The latest issue of GQ makes some winks and nudges about how it’s totally cool to be gay. Buzz Bissinger writes that he’s on his third (presumably hetero) marriage before gushing that “I would marry the television version of Kyle Chandler in a second.” Choire Sicha contributes a sidebar about how this has been “The Gayest Year Ever” in pop culture and national politics, then asks, “You bros sure you’re okay with this?” But the most interesting nudge is an NCAA-style bracket about “High-Bro-Crushes-of-the-Year.” A high-bro, says GQ, is a highbrow bro. And a high-bro, says GQ, likes his crushes to be “brainy, quirky, and cute-sexy, but not drool-sexy.” Of the 16 sweethearts in the bracket (Carey Mulligan, Zooey Deschanel, Emma Stone, etc.) only 15 are female. The 16th is Ryan Gosling, who gets knocked out in the first round.
Bravo to GQ for slipping a dude in there, for saying it’s okay for a man to crush on a man, for embracing (well, bro-hugging) the idea that human sexuality is a broad spectrum, and so on. We need more of this.
But there’s an equally progressive flipside here. By telling its “high-bro” audience that crushing on Ryan Gosling is on par with crushing on Emma Stone, GQ reveals just how shallow the whole rhetoric of shared celebrity crushes is. Does anyone, after the age of 14, entertain more than a shrugging interest in celebrities as sex/life partners? Of course not. The crushing is a metaphor. It means that we recognize these celebrities, we approve of them, and we’d be okay with hearing more about them in the future. In that sense Ryan Gosling is every bit as crush-worthy as Emma Stone. If you’re a “high-bro” who likes the new Emma Stone movie, you might also like the new Ryan Gosling movie. (It might be the same movie: they star together in Crazy, Stupid, Love.) This is not a crush-fest; it’s a product recommendation. But sometimes it’s easier for a certain kind of person to say he wants to fuck a female actor than to say he enjoys and respects her work. The GQ bracket implies that it’s fine for men to feel sexy about Ryan Gosling, but it also implies that we’re not really talking about sex at all.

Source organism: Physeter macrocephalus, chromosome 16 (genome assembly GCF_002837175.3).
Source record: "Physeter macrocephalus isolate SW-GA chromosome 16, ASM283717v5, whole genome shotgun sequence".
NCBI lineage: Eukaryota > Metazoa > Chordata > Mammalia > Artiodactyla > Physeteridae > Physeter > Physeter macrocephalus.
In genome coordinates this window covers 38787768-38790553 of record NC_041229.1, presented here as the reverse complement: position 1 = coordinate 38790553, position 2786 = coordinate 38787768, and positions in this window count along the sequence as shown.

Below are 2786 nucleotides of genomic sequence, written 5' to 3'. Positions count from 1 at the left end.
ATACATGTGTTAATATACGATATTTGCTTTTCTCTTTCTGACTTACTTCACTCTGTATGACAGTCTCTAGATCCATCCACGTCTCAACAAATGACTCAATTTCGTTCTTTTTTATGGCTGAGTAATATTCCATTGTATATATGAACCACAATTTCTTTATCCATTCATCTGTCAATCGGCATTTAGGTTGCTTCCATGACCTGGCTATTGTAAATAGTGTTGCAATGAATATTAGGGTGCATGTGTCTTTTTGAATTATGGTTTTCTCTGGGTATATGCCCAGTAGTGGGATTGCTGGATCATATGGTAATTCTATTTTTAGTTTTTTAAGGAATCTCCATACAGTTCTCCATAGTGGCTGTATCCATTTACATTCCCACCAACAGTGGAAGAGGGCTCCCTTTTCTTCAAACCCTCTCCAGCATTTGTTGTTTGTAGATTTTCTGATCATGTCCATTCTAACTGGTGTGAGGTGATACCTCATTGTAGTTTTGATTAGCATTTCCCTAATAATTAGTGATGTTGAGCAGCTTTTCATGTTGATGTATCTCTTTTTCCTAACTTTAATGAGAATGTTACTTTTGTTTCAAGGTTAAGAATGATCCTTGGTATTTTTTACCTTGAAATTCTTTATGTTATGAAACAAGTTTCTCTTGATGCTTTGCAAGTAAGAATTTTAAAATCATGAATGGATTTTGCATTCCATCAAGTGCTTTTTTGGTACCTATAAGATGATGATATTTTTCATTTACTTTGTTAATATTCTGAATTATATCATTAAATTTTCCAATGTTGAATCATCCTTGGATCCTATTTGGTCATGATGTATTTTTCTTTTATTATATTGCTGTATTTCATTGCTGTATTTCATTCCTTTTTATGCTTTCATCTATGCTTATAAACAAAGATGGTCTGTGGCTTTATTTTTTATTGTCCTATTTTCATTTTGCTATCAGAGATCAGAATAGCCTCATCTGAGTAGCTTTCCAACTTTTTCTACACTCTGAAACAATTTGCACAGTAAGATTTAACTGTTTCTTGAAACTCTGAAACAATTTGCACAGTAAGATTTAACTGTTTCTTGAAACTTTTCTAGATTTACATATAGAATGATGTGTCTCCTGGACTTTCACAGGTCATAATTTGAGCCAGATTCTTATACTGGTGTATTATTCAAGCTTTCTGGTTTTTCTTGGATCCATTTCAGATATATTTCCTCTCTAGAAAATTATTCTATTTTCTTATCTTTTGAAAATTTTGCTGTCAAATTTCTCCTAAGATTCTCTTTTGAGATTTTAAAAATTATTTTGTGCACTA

We can be more honest about sexuality by letting bros crush on bros. We can also help by toning down the sexed-up rhetoric that we use to talk about what are, essentially, consumer topics.
Elsewhere in the same issue, GQ says “we’re crushing so hard right now” on St. Vincent and her “heart-collapsing appeal.” Don’t worry, St. Vincent. You probably don’t have a mob of randy, impressionable GQ readers at your heels. Just a bunch of men who have a hard time saying they like your music.